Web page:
Vin Kitayama and Sanae Kitayama
Vinsanchi Art Museum Azumino, Azumino, Nagano, Japan
Espresso coffee crystals
Polarized Light

10th Place
Rogelio Moreno Gill
Panama, Panama
Frontonia (showing ingested food, cilia, mouth and trichocysts)  
Differential Interference Contrast

11th Place  
Francis Sneyers
Brecht, Belgium
Scales of a butterfly wing underside (Vanessa atalanta)

12th Place
Dr. Dylan Burnette
Vanderbilt University School of Medicine, Nashville, Tennessee, USA  
Human HeLa cell undergoing cell division (cytokinesis). DNA (yellow), myosin II (blue) and actin filaments (red)  
Structured Illumination

13th Place
Walter Piorkowski
South Beloit, Illinois, USA
Poison fangs of a centipede (Litius erythrocephalus)
Fiber Optic Illumination/Image Stacking

14th Place
Dr. Keunyoung Kim
University of California, San Diego, National Center for Microscopy and Imaging Research (NCMIR), La Jolla, California, USA
Mouse retinal ganglion cells  

15th Place
Geir Drange
Asker, Norway
Head section of an orange ladybird (Halyzia sedecimguttata)
Reflected Light/Focus Stacking

16th Place
Stefano Barone
Diatom Shop, Palazzo Pignano, Italy
65 fossil Radiolarians (zooplankton) carefully arranged by hand in Victorian style  

17th Place
Jose Almodovar
University of Puerto Rico, Mayaguez Campus, Biology Department, Mayaguez, Puerto Rico
Slime mold (Mixomicete)
Image Stacking/Reflected Light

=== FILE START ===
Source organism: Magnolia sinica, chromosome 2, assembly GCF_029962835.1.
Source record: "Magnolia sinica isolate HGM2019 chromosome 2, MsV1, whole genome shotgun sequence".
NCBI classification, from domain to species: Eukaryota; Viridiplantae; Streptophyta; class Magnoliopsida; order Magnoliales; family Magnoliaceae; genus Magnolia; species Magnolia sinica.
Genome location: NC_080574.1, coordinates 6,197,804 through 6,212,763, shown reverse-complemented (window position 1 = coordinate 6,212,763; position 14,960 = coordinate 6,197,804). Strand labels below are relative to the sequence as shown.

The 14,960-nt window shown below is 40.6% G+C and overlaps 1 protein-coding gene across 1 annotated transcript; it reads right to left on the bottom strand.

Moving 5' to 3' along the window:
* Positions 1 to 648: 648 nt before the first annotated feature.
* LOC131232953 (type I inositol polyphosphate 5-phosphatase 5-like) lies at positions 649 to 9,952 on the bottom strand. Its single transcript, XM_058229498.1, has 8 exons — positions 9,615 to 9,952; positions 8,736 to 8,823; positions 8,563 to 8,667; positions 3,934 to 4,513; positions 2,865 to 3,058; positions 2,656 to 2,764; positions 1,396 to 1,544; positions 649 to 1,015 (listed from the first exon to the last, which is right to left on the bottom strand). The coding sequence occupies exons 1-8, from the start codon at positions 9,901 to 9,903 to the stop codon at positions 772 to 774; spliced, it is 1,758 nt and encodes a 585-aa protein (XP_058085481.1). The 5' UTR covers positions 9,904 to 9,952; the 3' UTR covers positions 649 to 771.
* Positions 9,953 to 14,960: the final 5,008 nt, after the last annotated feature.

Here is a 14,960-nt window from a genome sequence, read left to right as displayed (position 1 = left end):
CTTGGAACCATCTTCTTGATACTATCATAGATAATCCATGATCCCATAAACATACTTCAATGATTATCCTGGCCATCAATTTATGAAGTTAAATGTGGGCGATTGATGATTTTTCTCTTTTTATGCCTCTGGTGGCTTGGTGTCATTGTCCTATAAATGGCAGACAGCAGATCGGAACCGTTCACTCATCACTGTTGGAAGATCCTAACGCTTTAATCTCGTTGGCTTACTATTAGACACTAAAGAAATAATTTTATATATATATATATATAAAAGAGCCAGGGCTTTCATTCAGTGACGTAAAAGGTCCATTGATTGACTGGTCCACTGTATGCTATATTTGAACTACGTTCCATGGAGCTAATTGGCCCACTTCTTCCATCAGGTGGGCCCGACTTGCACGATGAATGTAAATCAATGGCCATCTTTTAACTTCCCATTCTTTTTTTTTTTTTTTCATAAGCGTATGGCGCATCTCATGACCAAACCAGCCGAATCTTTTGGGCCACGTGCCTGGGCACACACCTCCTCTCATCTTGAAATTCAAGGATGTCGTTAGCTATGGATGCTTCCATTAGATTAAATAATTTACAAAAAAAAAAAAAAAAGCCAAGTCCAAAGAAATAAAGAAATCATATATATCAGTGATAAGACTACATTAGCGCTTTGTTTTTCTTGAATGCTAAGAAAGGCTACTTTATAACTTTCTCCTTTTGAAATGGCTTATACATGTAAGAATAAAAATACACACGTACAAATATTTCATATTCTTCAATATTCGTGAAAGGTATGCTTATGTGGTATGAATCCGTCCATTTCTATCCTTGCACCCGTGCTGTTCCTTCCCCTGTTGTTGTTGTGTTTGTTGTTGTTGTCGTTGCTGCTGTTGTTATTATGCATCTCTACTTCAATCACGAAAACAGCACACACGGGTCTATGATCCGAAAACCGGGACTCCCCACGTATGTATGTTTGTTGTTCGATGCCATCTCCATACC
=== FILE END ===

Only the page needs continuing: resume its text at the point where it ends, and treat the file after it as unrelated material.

18th Place
Pia Scanlon
Department of Agriculture and Food, Western Australia, Biosecurity and Regulation - Pest Diagnostics, South Perth, Western Australia, Australia
Parts of wing-cover (elytron), abdominal segments and hind leg of a broad-shouldered leaf beetle (Oreina cacaliae)
Stereomicroscopy, Image Stacking

19th Place
Dr. Gist F. Croft, Lauren Pietilla, Stephanie Tse, Dr. Szilvia Galgoczi, Maria Fenner, Dr. Ali H. Brivanlou  
Rockefeller University, Brivanlou Laboratory, New York, New York, USA
Human neural rosette primordial brain cells, differentiated from embryonic stem cells

20th Place
Michael Crutchley
Haverfordwest, Pembrokeshire, United Kingdom
Cow dung  

See honorable mentions and more at Nikon Small World and at the Small World Instagram feed. You can still vote for your favorite image in the Popular Vote category until October 25th. The Nikon Small World in Motion competition, which honors microphotography in video form, will announce this year's winners on December 14th.